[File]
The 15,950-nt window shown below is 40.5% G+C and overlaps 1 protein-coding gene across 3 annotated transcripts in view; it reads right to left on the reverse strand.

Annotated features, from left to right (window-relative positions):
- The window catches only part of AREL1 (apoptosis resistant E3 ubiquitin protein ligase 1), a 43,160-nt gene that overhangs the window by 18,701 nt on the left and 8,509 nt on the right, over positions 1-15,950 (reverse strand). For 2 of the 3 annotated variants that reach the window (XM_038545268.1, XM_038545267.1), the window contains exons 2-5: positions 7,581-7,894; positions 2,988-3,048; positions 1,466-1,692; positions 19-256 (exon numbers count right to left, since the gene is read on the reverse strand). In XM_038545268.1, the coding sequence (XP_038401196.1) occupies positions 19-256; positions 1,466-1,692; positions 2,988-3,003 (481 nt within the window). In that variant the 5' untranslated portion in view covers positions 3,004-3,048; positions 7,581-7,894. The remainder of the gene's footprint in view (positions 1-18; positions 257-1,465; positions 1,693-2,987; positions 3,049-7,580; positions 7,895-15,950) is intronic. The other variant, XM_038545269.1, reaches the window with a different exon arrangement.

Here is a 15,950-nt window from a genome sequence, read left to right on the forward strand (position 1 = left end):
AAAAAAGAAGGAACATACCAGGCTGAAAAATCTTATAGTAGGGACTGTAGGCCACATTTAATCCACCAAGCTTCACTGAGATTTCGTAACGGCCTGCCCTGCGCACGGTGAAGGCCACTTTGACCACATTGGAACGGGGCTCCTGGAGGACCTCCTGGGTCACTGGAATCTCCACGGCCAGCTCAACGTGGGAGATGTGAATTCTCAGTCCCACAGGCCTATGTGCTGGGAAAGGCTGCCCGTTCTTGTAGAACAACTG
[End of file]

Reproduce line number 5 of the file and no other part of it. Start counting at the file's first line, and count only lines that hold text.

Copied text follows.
AAAAAAGAAGGAACATACCAGGCTGAAAAATCTTATAGTAGGGACTGTAGGCCACATTTAATCCACCAAGCTTCACTGAGATTTCGTAACGGCCTGCCCTGCGCACGGTGAAGGCCACTTTGACCACATTGGAACGGGGCTCCTGGAGGACCTCCTGGGTCACTGGAATCTCCACGGCCAGCTCAACGTGGGAGATGTGAATTCTCAGTCCCACAGGCCTATGTGCTGGGAAAGGCTGCCCGTTCTTGTAGAACAACTG